Direct Action: An Ethnography

Direct Action: An Ethnography

David Graeber

Language: English

Pages: 600

ISBN: 1904859798

Format: PDF / Kindle (mobi) / ePub

Anthropologist David Graeber undertakes the first detailed ethnographic study of the global justice movement. The case study at the center of Direct Action is the organizing and events that led to the one of the most dramatic and militant mass protests in recent years—against the Summit of the Americas in Québec City. Written in a clear, accessible style (with a minimum of academic jargon), this study brings readers behind the scenes of a movement that has changed the terms of debate about world power relations. From informal conversations in coffee shops to large “spokescouncil” planning meetings and tear gas-drenched street actions, Graeber paints a vivid and fascinating picture.

Along the way, he addresses matters of deep interest to anthropologists: meeting structure and process, language, symbolism and representation, the specific rituals of activist culture, and much more. Starting from the assumption that, when dealing with possibilities of global transformation and emerging political forms, a disinterested, “objective” perspective is impossible, Graeber writes as both scholar and activist. At the same time, his experiment in the application of ethnographic methods to important ongoing political events is a serious and unique contribution to the field of anthropology, as well as an inquiry into anthropology’s political implications.

David Graeber is an anthropologist and activist who teaches at the University of London. Active in numerous direct-action political organizations, he has written for Harper’s Magazine and is the author of Fragments of an Anarchist Anthropology, Towards an Anthropological Theory of Value, and Possibilities.

In Oakland, California on March 24, 2015 a fire destroyed the AK Press warehouse along with several other businesses. Please consider visiting the AK Press website to learn more about the fundraiser to help them and their neighbors.

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charmed circle. Some elements of this activist culture—the rejection of personal hygiene standards, for instance—were considered downright offensive by most of those with whom they wished to form alliances. Others, like the vegan diets, made it impossible to sit down at the table with almost anyone who was not already an activist. Activist culture was choking the promise of the movement, and anarchists had to make up their mind what they really wanted to do: create a (tiny, relatively privileged)

efforts to avoid anything that could be interpreted as a provocation: none of the anarchists were wearing masks, the woman with the megaphone had not in fact been using it but simply carrying it from one permitted rally point to another (and anyway, as many pointed out, there’s no such thing as a moving sound permit). Still, the fact that everyone knew the arrests were a pretext and consciously intended to sow dissension didn’t really matter. Afterwards, many activists who based their strategy on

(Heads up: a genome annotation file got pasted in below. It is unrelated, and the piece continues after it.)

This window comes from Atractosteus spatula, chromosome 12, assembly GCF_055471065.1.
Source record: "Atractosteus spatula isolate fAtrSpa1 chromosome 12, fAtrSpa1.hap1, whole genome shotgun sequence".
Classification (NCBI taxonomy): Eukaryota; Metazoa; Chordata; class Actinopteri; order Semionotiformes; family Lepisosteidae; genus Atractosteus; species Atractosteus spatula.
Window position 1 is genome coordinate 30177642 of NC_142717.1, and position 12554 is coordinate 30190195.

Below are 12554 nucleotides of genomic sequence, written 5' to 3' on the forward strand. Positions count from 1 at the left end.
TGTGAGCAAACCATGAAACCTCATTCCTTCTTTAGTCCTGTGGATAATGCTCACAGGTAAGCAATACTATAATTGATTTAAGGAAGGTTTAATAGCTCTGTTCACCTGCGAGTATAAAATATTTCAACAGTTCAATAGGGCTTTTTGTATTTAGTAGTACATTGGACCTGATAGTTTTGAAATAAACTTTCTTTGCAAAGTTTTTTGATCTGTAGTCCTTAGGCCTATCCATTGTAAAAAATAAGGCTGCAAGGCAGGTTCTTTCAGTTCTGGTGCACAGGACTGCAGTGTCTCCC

All right. We have a proposal. Stand-asides? Dan: Are there other possibilities? Lesley: We’ll get to that if this one doesn’t pass. Ernest: I’m not seeing any stand-asides. Any blocks? Dennis: Can I just ask for clarification—more detail on the proposal? [Ernest restates the proposal ] Dennis: No. I still block. Now, it was the turn of Dan, a young man of South Asian descent who occasionally worked with the legal team (he was, at that moment, sitting on the ground, somewhat anomalously

there, does that… Mark: I will interpret this question as a concern, now. Man: …would it go against respect? Woman: Also, Justin just told me that there will be people coming from all over the Northeast who will be coming straight to Akwesasne, without passing through Burlington. Maybe several hundred. Mark: That’s an appropriate use of point of information, but I’m still looking for any clarifying questions or concerns, here. Enos: Concerning the first proposal: what will be the criteria

pocket watch). The Black Bloc is not in evidence. I’m told they’ve been scattered in small groups for most of the day, going against exposed sectors of the perimeter. I’m disappointed, though, to see that the section of the wall we’d pulled down yesterday was up again. There’s a new, somewhat jerry-built gate. Right behind it, they’ve positioned a water cannon—actually a pretty clever move, since this means we can’t get near enough to trash the thing. The water cannon seems to be set to

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